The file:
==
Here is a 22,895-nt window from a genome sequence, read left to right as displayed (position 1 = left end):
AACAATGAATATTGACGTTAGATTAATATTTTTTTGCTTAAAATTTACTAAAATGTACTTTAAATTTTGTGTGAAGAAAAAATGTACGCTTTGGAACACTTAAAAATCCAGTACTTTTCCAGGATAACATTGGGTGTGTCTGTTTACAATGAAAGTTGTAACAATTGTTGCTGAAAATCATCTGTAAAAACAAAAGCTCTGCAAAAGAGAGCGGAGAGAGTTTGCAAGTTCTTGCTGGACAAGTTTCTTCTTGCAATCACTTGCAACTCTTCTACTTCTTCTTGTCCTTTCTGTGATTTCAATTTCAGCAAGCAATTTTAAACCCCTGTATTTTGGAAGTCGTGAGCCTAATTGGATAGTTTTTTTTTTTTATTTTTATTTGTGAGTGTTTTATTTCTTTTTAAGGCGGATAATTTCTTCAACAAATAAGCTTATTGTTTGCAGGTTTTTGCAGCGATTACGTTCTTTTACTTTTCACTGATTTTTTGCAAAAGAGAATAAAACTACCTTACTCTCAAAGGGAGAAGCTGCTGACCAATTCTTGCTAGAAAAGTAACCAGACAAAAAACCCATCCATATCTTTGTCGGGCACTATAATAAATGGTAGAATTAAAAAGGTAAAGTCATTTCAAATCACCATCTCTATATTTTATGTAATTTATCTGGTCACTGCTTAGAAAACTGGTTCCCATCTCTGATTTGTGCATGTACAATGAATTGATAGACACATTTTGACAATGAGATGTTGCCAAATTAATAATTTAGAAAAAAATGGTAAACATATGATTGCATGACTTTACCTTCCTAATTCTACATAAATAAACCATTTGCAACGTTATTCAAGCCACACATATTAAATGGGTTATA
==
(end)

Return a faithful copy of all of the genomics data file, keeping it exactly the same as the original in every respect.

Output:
Here is a 22,895-nt window from a genome sequence, read left to right as displayed (position 1 = left end):
AACAATGAATATTGACGTTAGATTAATATTTTTTTGCTTAAAATTTACTAAAATGTACTTTAAATTTTGTGTGAAGAAAAAATGTACGCTTTGGAACACTTAAAAATCCAGTACTTTTCCAGGATAACATTGGGTGTGTCTGTTTACAATGAAAGTTGTAACAATTGTTGCTGAAAATCATCTGTAAAAACAAAAGCTCTGCAAAAGAGAGCGGAGAGAGTTTGCAAGTTCTTGCTGGACAAGTTTCTTCTTGCAATCACTTGCAACTCTTCTACTTCTTCTTGTCCTTTCTGTGATTTCAATTTCAGCAAGCAATTTTAAACCCCTGTATTTTGGAAGTCGTGAGCCTAATTGGATAGTTTTTTTTTTTTATTTTTATTTGTGAGTGTTTTATTTCTTTTTAAGGCGGATAATTTCTTCAACAAATAAGCTTATTGTTTGCAGGTTTTTGCAGCGATTACGTTCTTTTACTTTTCACTGATTTTTTGCAAAAGAGAATAAAACTACCTTACTCTCAAAGGGAGAAGCTGCTGACCAATTCTTGCTAGAAAAGTAACCAGACAAAAAACCCATCCATATCTTTGTCGGGCACTATAATAAATGGTAGAATTAAAAAGGTAAAGTCATTTCAAATCACCATCTCTATATTTTATGTAATTTATCTGGTCACTGCTTAGAAAACTGGTTCCCATCTCTGATTTGTGCATGTACAATGAATTGATAGACACATTTTGACAATGAGATGTTGCCAAATTAATAATTTAGAAAAAAATGGTAAACATATGATTGCATGACTTTACCTTCCTAATTCTACATAAATAAACCATTTGCAACGTTATTCAAGCCACACATATTAAATGGGTTATA